Flattening Curves: Covid 19 Vs Structural Violence EN

Isiolo. Kenya

Flattening Both Curves: Covid 19 Vs Structural Violence…
A Pastoralists Perspective

Covid-19 pandemic has triggered a justifiable sense of unprecedent urgency and emergency in the mobilization of Global resources towards human safety. Yet, the sense of urgency with which we are engaging with the immediacy of Covid-19 pandemic can obscure the endemic social vulnerability occasioned by unpeaceful, unjust and weak institutions at the Global, state and local levels.  

For a long time, the global family had assumed a pseudo-immunity towards structural violence and unjust structures as proposed in SDG 16.  Yet Covid -19 has now made it clear that there is a strong correlation between SDG 16, Covid-19 [SDG 3] and food security [SDG 2]. It is not just about the numbers 16,19, 2 and 3; it is rather, about people, the human family who are simultaneously, co-present as dignified global and local citizens (Glocal citizens).  There therefore is a need for both a nexus and nested thinking in our efforts to flatten the curves of both the Covid-19 and structural Violence. 

Just like the wet markets in Wuhan have had devastating impact on the stock markets in New York, so can the cow-markets in Ngaremara Mission in Isiolo, in Kenya have debilitating and spiraling impact on the global stock markets. I am not trying to draw a false equivalence between a wet market scenario in Huwan and Ngaremara mission in Kenya.   All I am laboring to underscore, is the urgency of treating the vulnerable pastoralists communities in the far-off peripheries of Ngaremara in Isiolo- Kenya, with the same dignity and as equitably as CEO’s of NY and London stock markets.  
This may look abnormal at first sight, but abnormality both as a concept and a thinking process is what Covid-19 has now transformed into the New Normal. Covid-19, the ultimate equalizer, has revealed yet again that Boris Johnson, the Prime Minister of UK and our Catechist in Ngaremara Mission mama Francisca Mpayani are after all simply human and vulnerable in multiple ways.   The most sustainable way of equally safeguarding their wellbeing; their economic, geographical and status differentials notwithstanding, is by collaborating in a sustained, purposeful and strategic reconstruction of the weak and unjust institutions and structures proper to their contexts.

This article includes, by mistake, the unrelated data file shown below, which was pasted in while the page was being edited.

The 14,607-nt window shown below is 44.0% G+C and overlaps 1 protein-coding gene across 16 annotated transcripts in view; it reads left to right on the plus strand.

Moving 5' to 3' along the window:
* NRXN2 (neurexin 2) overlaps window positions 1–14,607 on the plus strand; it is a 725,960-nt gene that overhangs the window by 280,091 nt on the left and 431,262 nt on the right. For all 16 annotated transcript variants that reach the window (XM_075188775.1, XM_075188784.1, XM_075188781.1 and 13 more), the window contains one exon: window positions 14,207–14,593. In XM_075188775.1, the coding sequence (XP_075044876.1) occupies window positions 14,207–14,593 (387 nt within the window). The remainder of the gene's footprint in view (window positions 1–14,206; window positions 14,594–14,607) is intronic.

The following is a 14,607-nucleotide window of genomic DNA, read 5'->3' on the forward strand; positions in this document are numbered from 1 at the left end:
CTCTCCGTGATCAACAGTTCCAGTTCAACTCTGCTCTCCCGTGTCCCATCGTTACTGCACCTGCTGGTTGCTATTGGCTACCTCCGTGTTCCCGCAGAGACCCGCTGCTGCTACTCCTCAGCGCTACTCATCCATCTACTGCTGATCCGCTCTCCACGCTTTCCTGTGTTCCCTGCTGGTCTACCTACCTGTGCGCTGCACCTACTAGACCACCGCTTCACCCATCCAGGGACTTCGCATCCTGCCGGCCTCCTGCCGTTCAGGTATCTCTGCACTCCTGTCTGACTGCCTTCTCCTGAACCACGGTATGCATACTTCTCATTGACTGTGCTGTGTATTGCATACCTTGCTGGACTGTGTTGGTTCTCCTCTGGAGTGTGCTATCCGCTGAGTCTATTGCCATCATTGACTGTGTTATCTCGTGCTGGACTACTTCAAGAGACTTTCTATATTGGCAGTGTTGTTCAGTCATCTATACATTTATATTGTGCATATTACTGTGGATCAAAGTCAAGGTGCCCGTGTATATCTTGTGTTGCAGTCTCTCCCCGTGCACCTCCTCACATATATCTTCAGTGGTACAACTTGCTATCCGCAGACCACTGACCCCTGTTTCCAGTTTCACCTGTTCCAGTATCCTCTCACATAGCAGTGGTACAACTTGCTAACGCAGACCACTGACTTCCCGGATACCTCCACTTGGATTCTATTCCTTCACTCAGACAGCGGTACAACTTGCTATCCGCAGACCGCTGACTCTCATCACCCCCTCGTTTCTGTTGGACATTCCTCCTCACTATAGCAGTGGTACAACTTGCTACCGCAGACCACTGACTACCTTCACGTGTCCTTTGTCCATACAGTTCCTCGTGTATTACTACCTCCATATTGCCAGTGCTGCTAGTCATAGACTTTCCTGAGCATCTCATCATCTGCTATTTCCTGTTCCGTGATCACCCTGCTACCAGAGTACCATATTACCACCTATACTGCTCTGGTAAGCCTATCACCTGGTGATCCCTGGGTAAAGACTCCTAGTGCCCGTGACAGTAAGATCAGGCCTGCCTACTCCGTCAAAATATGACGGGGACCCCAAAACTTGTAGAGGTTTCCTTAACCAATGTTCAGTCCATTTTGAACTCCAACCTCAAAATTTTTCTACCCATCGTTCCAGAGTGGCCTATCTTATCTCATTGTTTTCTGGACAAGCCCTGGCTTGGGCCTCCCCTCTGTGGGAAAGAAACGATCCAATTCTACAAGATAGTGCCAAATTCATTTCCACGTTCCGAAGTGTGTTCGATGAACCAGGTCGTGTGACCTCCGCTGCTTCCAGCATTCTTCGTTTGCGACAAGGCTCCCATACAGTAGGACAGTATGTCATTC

Meanwhile, the pastoralists communities in Isiolo are still trying to grapple with the new reality that has been brought into their Manyattas [traditional mud huts] and grazing zones courtesy of Covid-19. The people who have for a long time longed to see the government’s institutional presence through service delivery, are now seeing them crisscrossing their inaccessible roads. They are struggling to understand why the government is interfering with the only capital that they are left with- that is, the social capital by insisting on social-distancing. They don’t understand why the rest of the country are bitterly complaining about ‘isolation’ while they, for a long time, have been silently living in economic and developmental isolation. They marvel at how the government can quickly establish a robust Rapid Response team to identify, trace and track potential Coronavirus contacts, yet they have struggled to identify, trace and track the source of both structural and protracted violence in their midst.   The urban middle-class families who they had for a long time looked up to as ‘bringers of development’, are now seen as ‘bringers of Coronavirus’ and a cohort to be avoided. Yet, the urban dwellers are also the ‘bringers of food’ which means that, again, the pastoralists are vulnerable to hunger and food insecurity. 

We cannot but refocus on building of strong peace infrastructures. This will include   just and strong institutions.  We, as a glocal citizenry, must realize that we are as vulnerable and dispensable as the vulnerable demographies within and around us. For durable peace, both curves must be flattened.

Robert Omondi cmf






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